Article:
• The American Zone (2001), the most recent entry in the series, is a direct sequel to The Probability Broach concerned with the refugees from various anti-libertarian versions of the United States who take up residence in the Confederacy, and the response of the Confederacy to terrorist violence.

Another series of his works constitute the Lando Calrissian (Star Wars) series:

  • Lando Calrissian and the Mindharp of Sharu (1983), the first novel in the series, was set in the Star Wars expanded universe, between the events of the Star Wars films Revenge of the Sith and A New Hope, and concerned character Lando Calrissian. When Lando heard that the planets of the Rafa System were practically buried in ancient alien treasure, he hopped aboard the Millennium Falcon, never stopping to think that someone might be conning the con man.
  • Lando Calrissian and the Flamewind of Oseon (1983), the second novel in the series, is a direct sequel to Lando Calrissian and the Mindharp of Sharu concerned with The Oseon, a solar system of luxury hotels catering to the underemployed filthy rich — every gambler's dream come true. And so it was for Lando and his robot companion Vuffi Raa until Lando broke the gambler's cardinal rule: never beat a cop at high-stakes games of chance.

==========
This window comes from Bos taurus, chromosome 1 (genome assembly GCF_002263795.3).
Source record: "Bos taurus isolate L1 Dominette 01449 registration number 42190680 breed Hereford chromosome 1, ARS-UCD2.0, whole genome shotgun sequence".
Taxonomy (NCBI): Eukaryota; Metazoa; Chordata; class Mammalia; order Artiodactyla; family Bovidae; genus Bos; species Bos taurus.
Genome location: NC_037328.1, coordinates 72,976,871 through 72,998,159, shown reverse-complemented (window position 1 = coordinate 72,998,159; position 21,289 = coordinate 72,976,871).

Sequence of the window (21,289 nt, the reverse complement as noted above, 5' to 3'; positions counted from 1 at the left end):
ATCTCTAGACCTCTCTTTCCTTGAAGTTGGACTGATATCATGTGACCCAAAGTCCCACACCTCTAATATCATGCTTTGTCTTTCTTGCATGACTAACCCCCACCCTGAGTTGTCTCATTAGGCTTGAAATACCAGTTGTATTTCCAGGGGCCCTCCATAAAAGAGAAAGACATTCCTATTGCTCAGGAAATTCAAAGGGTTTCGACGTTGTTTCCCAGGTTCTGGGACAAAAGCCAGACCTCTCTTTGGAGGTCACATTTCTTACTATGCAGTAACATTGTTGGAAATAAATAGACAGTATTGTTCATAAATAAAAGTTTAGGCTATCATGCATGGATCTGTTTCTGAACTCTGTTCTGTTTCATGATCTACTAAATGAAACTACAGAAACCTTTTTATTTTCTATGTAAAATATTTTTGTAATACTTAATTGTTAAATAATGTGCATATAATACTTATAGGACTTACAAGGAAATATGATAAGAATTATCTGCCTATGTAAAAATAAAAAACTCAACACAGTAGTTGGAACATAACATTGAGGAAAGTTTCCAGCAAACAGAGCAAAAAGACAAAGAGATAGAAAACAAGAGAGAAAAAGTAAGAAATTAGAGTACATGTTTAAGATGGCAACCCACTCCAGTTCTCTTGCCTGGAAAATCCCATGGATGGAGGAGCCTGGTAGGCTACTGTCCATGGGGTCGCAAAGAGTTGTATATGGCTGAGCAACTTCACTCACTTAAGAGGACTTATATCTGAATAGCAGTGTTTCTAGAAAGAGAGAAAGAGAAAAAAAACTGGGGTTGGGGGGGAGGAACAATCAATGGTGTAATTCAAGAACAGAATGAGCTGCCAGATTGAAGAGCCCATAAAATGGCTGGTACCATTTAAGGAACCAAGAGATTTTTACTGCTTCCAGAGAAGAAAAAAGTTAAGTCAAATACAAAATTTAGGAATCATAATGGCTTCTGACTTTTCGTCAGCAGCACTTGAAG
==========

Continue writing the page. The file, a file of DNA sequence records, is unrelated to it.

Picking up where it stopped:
• Lando Calrissian and the Starcave of ThonBoka (1983), the most recent novel in the series, is a direct sequel to Lando Calrissian and the Flamewind of Oseon concerned with how, for a year, Lando and Vuffi Raa, his robot astrogator, had roamed space. But then Lando had gone out on a limb to help a race of persecuted aliens, and now he and Vuffi were up against several sets of their own enemies.